Source: "Daughters of America; Or, Women of The Century," by Phebe A. Hanaford, Augusta, Me.; True and Company, 1883. Donated by Laura Perkins.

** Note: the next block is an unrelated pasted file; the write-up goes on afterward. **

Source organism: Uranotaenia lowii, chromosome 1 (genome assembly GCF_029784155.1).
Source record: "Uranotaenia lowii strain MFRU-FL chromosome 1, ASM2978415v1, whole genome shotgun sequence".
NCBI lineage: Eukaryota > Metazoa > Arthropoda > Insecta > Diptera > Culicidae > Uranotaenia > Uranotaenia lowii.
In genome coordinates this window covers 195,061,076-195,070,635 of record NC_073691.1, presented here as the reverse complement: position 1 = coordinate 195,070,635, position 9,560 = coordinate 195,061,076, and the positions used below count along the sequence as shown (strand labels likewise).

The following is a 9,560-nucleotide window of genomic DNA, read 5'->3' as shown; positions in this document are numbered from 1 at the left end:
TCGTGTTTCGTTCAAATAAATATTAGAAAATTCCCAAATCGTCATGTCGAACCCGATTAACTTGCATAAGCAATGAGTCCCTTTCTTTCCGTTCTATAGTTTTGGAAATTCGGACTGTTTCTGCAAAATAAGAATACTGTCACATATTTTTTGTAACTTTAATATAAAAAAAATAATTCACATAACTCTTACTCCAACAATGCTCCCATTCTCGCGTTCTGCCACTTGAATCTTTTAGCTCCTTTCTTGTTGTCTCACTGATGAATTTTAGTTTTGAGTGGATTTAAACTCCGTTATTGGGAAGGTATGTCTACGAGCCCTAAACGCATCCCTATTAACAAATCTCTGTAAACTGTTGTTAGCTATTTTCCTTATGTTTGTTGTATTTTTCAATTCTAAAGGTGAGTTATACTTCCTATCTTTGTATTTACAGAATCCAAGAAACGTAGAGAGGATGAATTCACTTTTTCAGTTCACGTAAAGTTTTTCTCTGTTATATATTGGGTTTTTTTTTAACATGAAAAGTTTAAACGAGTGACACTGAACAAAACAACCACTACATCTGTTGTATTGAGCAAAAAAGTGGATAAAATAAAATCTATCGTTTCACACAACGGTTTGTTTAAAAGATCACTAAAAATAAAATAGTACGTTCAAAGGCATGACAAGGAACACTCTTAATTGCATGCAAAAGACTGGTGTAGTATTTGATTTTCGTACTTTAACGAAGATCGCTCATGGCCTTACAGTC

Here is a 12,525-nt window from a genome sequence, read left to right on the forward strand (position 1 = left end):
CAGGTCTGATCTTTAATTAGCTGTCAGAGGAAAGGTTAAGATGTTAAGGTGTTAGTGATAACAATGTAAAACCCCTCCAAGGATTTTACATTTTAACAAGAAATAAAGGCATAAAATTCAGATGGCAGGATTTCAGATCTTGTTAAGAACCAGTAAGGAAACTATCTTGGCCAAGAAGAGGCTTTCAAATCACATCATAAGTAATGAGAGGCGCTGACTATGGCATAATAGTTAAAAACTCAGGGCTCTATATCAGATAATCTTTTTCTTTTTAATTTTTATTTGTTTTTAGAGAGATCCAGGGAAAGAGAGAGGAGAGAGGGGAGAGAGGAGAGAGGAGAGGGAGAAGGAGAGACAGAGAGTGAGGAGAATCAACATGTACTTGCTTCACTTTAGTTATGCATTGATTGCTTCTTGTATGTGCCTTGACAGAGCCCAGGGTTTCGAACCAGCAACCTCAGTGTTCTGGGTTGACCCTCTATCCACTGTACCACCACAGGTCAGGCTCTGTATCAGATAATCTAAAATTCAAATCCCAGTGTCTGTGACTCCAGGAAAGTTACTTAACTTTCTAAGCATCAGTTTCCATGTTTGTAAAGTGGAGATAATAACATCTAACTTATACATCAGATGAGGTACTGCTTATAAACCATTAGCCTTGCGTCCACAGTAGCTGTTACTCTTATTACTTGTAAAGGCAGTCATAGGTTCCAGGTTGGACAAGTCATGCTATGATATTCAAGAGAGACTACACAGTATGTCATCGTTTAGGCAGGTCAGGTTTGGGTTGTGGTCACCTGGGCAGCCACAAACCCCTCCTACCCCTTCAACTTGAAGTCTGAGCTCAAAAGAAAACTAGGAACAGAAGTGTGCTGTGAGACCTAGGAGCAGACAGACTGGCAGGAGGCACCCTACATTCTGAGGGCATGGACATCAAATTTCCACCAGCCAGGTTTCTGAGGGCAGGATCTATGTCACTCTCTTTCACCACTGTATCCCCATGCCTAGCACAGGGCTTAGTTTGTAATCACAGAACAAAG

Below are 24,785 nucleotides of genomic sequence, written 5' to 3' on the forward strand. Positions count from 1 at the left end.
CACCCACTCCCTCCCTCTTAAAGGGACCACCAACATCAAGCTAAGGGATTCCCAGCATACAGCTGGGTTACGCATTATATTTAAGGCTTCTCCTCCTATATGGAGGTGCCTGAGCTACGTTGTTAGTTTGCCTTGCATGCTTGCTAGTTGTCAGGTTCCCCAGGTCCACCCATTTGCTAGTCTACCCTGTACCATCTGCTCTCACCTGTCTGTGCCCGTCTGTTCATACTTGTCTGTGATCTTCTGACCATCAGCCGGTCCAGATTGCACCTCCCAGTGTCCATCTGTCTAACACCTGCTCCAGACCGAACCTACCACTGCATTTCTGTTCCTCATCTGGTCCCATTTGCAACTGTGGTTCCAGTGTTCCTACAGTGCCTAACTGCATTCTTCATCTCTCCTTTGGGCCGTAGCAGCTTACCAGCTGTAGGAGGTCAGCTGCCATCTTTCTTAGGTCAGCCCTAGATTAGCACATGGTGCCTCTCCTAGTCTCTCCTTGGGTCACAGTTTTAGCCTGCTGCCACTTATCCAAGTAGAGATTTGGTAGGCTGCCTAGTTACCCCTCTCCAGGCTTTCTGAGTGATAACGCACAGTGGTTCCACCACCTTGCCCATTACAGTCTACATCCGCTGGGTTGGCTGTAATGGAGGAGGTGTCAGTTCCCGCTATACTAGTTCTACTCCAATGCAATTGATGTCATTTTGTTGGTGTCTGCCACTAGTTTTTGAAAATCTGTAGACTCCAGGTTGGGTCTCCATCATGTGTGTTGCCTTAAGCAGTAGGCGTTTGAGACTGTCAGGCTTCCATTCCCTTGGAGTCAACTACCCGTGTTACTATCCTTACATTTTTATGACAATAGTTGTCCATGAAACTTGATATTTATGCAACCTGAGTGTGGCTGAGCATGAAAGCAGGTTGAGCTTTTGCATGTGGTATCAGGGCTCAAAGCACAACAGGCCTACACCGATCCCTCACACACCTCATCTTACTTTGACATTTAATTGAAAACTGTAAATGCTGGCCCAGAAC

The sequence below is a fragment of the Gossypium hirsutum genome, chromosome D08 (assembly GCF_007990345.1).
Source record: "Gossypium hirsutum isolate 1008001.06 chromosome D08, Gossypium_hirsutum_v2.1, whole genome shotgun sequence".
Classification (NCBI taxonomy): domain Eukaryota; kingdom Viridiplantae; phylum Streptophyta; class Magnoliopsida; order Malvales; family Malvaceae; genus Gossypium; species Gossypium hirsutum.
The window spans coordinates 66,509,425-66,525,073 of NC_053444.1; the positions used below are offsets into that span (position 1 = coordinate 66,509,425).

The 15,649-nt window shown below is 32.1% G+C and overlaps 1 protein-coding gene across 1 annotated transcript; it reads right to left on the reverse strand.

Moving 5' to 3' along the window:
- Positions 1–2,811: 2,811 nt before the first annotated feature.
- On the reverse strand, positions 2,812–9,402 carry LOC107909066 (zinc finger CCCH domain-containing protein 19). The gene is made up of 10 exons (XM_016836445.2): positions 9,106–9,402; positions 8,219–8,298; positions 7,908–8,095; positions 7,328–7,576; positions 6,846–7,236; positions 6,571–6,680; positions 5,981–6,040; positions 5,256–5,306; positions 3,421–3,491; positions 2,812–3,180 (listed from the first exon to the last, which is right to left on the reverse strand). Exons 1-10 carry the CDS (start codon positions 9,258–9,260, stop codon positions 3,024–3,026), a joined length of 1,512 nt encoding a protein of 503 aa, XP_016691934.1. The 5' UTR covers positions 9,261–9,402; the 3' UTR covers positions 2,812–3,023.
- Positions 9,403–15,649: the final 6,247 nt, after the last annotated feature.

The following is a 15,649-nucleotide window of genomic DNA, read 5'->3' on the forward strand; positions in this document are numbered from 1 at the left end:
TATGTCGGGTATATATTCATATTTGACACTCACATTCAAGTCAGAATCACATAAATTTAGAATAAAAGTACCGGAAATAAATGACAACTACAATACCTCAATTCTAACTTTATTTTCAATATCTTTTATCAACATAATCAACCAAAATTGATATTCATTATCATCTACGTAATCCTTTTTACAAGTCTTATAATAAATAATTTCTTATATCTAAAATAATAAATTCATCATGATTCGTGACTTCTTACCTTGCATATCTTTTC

Eleanor MACOMBER , born in 1801, at Lake Pleasant, Hamilton -County, N.Y., was sent out by the Baptists in 1830, to labor among the Ojibwas in Michigan. In 1836 she went to Maulmain, Burmah, as a missionary. "Here she lived and labored almost alone, doing the great work which was assigned her. In the midst of discouragements she fainted not, but performed labors and endured afflictions almost incred-ible. When she arrived at the scene of her future labors, she found vice and sin reigning triumphant. On every hand intemperance and sensuality were ob-servable. She immediately commenced in their midst the worship of God. On the sabbath the people were drawn together to hear the story of the cross; and during the week her house was thrown open for morning and evening prayers. By her perseverance she soon collected a small school; and in less than a year a church of natives, numbering more than twenty persons, was formed, and placed under the care of the Rev. Mr. STEPHENS. Intemperance, sensuality, and other vices gradually disappeared, and the Christian virtues took their place. The idea of a weak, friendless, and lone woman trusting herself among a drunken and sensual people, and there with no husband, father, or brother, establishing public worship, opening her house for prayer and praise, and gathering schools in the midst of wild and unlettered natives, is one full of moral grandeur. Intelligent, active, and laborious, Miss MACOMBER was not content with teaching all who came to her: she went out to the surrounding tribes, attended only by one or two converts; and fording rivers, crossing ravines, climbing high hills and mountains, she everywhere carried the doctrines of salvation. Even the heathen heart was touched by this spectacle; and this estimable woman was respected and loved by those who hated the gospel she taught. Miss MACOMBER died April 16, 1840, of the jungle fever, at Maulmain, where she had been carried for the purpose of obtaining medical aid. Her death was deeply lamented by the natives; and those who did not love the Saviour mourned the loss of his servant, whose kindness and hospitality they had experienced, and followed her to the grave with wails of sorrow.” Ref. #1 (Mrs. Hale’s Woman’s Record.)
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